I never thought I would ever become a firefighter. More than that, that I would be working in wildland areas on the West Coast of the USA, so remote, they’re only accessible by foot and a healthy dose of grit. My full-time work since graduating St Andrews in 2017 has been photography and videography, however, at the start of summer 2021, the municipal fire crew here in Lake Tahoe, where I’m currently living, ran an emergency hiring round due to additional funds and an increase need of personnel on the fires in the Great Basin region. Having a bit of physical fitness under my belt, I took the plunge and sent out an application, soon becoming the first female to pass the fitness test to join the fire crew. Just for context, women consist of 7% of wildland firefighting. Despite the fact that it’s been four years since being in a boat with UStABC, I’ve retained an impressive amount of fitness and mental toughness required for this job. Throughout the season I have had to draw on my endurance training to push through the gnarly hikes and long work days.
Wildland firefighters exist to reach places where engines cannot. As a crew of 20 people, we work for 14 consecutive days, 16 hour shifts each day, sleeping outside and often have no running water for the full two weeks. When things are really going wrong, we work 24 hour shifts. Brutal. We work with packs, weighing between 20-25kg, and carry around tools such as a Pulaski, scrape, or a chainsaw with us all day, bushwhacking our way through the wilderness to access the flames for a direct attack or from a safe distance with indirect attack. Our operations depend on the stage and section of the fire we are working on, ranging from cutting line with our chainsaws and hand tools to tediously going through burned areas with our bare hands mopping up, ensuring there is no heat in an area that could reignite. Things can and will change in an instant and the amount of flexibility and adaptability required to keep moving forward is astounding. Everything that can go wrong, often does. The men I work alongside are full of raw grit and can withstand and huge amount of discomfort which has been both challenging and encouraging.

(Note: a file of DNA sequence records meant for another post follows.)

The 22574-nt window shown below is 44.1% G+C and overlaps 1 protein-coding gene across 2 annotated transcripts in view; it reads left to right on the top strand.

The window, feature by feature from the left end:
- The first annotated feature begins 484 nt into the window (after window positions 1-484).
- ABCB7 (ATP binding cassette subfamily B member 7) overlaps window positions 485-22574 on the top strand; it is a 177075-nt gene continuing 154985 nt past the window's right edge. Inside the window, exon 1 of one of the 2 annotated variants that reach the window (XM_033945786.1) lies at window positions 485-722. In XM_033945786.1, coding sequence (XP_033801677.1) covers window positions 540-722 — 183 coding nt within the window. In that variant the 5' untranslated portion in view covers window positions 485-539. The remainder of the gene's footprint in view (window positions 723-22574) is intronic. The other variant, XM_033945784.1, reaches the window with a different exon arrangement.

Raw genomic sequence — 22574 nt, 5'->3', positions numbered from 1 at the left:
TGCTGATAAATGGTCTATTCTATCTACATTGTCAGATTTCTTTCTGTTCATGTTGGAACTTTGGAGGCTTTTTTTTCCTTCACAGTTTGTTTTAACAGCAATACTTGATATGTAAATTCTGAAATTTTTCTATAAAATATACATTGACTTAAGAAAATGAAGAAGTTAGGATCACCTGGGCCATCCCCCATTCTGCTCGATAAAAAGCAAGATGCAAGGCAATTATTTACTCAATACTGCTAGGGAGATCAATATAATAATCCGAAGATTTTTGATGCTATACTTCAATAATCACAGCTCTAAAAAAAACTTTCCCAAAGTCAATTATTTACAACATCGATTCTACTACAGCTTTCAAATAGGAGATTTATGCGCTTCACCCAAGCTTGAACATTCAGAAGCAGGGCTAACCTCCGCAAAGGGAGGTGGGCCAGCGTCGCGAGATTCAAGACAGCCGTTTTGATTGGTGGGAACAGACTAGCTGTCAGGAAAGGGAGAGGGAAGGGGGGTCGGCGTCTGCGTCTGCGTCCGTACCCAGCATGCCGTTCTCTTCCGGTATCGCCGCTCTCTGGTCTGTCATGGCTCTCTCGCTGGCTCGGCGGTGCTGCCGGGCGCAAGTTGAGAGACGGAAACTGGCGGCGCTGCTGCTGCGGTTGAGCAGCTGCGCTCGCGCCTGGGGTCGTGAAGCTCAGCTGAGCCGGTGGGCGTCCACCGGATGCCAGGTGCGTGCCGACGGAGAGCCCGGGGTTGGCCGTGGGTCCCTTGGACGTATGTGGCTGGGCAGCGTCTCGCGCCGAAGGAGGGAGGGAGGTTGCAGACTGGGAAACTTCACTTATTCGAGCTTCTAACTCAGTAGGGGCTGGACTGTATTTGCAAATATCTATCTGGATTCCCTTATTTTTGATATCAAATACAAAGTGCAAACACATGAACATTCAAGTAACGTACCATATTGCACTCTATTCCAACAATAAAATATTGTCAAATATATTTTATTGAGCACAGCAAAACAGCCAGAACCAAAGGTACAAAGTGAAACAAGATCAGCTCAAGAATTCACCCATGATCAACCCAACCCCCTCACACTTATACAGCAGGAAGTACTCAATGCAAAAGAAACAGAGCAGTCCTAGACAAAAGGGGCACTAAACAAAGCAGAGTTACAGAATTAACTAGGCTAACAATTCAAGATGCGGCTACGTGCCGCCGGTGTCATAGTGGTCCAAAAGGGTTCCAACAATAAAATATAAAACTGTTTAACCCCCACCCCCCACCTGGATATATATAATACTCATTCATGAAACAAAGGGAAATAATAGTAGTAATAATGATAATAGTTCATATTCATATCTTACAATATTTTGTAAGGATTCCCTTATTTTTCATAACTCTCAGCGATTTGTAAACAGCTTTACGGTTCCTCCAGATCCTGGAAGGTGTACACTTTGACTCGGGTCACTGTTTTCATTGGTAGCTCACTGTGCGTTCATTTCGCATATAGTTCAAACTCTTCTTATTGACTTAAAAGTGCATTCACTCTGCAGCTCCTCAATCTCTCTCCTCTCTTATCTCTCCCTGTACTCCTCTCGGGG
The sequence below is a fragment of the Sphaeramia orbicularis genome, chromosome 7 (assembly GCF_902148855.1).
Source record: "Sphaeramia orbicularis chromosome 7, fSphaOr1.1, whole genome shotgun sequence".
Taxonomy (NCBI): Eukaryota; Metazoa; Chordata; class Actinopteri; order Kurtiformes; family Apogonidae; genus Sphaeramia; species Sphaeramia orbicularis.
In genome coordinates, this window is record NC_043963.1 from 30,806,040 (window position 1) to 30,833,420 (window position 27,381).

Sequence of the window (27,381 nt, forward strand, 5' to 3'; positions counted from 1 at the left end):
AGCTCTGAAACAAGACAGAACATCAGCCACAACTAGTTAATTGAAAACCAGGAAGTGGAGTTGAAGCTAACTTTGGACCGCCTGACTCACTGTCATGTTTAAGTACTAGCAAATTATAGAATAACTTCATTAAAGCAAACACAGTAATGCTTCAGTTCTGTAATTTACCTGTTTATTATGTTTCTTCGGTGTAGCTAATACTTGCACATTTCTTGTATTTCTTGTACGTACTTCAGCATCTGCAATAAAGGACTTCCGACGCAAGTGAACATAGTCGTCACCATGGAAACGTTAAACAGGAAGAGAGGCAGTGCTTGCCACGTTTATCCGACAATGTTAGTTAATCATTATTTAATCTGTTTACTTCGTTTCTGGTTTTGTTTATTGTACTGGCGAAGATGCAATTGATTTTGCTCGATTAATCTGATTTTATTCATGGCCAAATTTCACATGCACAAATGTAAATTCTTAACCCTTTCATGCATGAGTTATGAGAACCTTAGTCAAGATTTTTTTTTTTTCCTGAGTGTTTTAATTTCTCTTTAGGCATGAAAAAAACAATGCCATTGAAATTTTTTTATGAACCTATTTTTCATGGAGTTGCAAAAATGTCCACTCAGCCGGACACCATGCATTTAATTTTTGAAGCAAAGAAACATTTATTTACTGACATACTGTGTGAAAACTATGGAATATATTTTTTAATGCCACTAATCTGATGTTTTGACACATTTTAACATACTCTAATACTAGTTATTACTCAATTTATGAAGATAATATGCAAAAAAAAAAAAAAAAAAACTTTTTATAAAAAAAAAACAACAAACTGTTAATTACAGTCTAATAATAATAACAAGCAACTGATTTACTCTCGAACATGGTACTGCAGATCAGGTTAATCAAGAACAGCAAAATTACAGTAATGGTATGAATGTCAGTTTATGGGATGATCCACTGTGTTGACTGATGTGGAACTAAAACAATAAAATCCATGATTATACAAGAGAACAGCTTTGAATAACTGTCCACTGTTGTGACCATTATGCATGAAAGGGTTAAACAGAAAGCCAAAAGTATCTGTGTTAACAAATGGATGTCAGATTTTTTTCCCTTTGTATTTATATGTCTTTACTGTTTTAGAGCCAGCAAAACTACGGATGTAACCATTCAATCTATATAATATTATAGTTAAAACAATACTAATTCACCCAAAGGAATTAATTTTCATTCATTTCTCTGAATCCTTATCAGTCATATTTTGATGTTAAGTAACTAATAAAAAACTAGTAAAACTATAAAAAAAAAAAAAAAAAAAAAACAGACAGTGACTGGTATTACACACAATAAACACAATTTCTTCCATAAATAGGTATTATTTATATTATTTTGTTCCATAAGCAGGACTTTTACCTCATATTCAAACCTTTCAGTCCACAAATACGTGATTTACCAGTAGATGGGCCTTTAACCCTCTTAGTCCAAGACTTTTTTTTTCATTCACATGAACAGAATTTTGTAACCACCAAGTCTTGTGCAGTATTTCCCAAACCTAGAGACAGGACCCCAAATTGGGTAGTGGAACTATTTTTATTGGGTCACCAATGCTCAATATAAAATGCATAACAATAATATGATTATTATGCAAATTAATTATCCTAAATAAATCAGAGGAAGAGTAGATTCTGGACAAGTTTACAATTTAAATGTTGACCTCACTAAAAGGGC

Having thrown myself into this journey with no background in fire, almost everything has been a new experience. For example, you can’t truly imagine the feeling of being directly by a flame front until your face full of piercings is right there. Ouch. What hasn’t been a new experience, however, is working in a tight-knit team environment. My time rowing at St Andrews gave me the most wonderful encounter with teamwork, learning to trust my partners, knowing that we were all fighting for the same goal. I’ve gotten glimpses into that here working with all the guys on the fire crew.
You could probably say that I like Type 2 fun - which is awful to do at the moment, but fun to talk about at the bar. It’s been a whirlwind summer that I will never forget. As I move further into the year back to my photography business, I will be walking away from the fire crew with deep appreciation for hard work, getting a little messy, and pushing past any limitations I have put on myself. Whilst these last few months have been fleeting, the ramifications are long lasting and I have been forever changed.